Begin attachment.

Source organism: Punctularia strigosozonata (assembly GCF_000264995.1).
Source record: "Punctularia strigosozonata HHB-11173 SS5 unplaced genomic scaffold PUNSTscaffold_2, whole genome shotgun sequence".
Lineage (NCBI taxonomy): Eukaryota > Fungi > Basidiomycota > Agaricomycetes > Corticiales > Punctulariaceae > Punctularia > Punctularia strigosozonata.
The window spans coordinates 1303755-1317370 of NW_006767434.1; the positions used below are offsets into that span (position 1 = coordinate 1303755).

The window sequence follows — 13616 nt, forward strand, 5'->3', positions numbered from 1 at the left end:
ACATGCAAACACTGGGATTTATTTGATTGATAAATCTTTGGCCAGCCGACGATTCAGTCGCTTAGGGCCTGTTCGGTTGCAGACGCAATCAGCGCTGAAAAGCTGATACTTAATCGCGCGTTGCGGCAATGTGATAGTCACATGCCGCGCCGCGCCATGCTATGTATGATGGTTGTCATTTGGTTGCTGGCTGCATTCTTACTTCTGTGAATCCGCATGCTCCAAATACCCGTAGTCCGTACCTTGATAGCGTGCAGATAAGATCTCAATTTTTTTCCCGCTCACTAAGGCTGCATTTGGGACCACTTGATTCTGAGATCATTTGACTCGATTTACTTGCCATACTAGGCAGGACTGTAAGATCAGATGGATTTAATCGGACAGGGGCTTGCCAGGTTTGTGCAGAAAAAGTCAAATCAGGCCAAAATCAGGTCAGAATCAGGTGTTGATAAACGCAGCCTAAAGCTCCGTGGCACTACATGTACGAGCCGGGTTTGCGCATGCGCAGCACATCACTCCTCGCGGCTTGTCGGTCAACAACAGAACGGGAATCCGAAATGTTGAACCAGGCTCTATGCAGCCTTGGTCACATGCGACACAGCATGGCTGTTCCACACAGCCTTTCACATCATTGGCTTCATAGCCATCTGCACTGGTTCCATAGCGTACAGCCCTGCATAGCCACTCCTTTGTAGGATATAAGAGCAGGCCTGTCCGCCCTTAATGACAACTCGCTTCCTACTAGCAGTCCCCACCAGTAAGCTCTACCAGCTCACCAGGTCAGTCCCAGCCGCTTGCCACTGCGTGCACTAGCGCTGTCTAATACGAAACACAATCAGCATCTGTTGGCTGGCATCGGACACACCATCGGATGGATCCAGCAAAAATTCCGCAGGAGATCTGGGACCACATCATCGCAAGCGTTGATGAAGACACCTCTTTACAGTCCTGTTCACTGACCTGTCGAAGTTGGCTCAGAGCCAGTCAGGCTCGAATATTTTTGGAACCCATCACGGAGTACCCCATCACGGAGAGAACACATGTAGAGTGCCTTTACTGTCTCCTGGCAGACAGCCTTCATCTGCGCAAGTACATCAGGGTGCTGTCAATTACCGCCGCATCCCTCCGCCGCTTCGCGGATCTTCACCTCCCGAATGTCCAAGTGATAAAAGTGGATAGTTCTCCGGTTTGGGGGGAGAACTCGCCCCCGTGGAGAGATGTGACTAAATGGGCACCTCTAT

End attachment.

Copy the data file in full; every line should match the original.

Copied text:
Source organism: Punctularia strigosozonata (assembly GCF_000264995.1).
Source record: "Punctularia strigosozonata HHB-11173 SS5 unplaced genomic scaffold PUNSTscaffold_2, whole genome shotgun sequence".
Lineage (NCBI taxonomy): Eukaryota > Fungi > Basidiomycota > Agaricomycetes > Corticiales > Punctulariaceae > Punctularia > Punctularia strigosozonata.
The window spans coordinates 1303755-1317370 of NW_006767434.1; the positions used below are offsets into that span (position 1 = coordinate 1303755).

The window sequence follows — 13616 nt, forward strand, 5'->3', positions numbered from 1 at the left end:
ACATGCAAACACTGGGATTTATTTGATTGATAAATCTTTGGCCAGCCGACGATTCAGTCGCTTAGGGCCTGTTCGGTTGCAGACGCAATCAGCGCTGAAAAGCTGATACTTAATCGCGCGTTGCGGCAATGTGATAGTCACATGCCGCGCCGCGCCATGCTATGTATGATGGTTGTCATTTGGTTGCTGGCTGCATTCTTACTTCTGTGAATCCGCATGCTCCAAATACCCGTAGTCCGTACCTTGATAGCGTGCAGATAAGATCTCAATTTTTTTCCCGCTCACTAAGGCTGCATTTGGGACCACTTGATTCTGAGATCATTTGACTCGATTTACTTGCCATACTAGGCAGGACTGTAAGATCAGATGGATTTAATCGGACAGGGGCTTGCCAGGTTTGTGCAGAAAAAGTCAAATCAGGCCAAAATCAGGTCAGAATCAGGTGTTGATAAACGCAGCCTAAAGCTCCGTGGCACTACATGTACGAGCCGGGTTTGCGCATGCGCAGCACATCACTCCTCGCGGCTTGTCGGTCAACAACAGAACGGGAATCCGAAATGTTGAACCAGGCTCTATGCAGCCTTGGTCACATGCGACACAGCATGGCTGTTCCACACAGCCTTTCACATCATTGGCTTCATAGCCATCTGCACTGGTTCCATAGCGTACAGCCCTGCATAGCCACTCCTTTGTAGGATATAAGAGCAGGCCTGTCCGCCCTTAATGACAACTCGCTTCCTACTAGCAGTCCCCACCAGTAAGCTCTACCAGCTCACCAGGTCAGTCCCAGCCGCTTGCCACTGCGTGCACTAGCGCTGTCTAATACGAAACACAATCAGCATCTGTTGGCTGGCATCGGACACACCATCGGATGGATCCAGCAAAAATTCCGCAGGAGATCTGGGACCACATCATCGCAAGCGTTGATGAAGACACCTCTTTACAGTCCTGTTCACTGACCTGTCGAAGTTGGCTCAGAGCCAGTCAGGCTCGAATATTTTTGGAACCCATCACGGAGTACCCCATCACGGAGAGAACACATGTAGAGTGCCTTTACTGTCTCCTGGCAGACAGCCTTCATCTGCGCAAGTACATCAGGGTGCTGTCAATTACCGCCGCATCCCTCCGCCGCTTCGCGGATCTTCACCTCCCGAATGTCCAAGTGATAAAAGTGGATAGTTCTCCGGTTTGGGGGGAGAACTCGCCCCCGTGGAGAGATGTGACTAAATGGGCACCTCTAT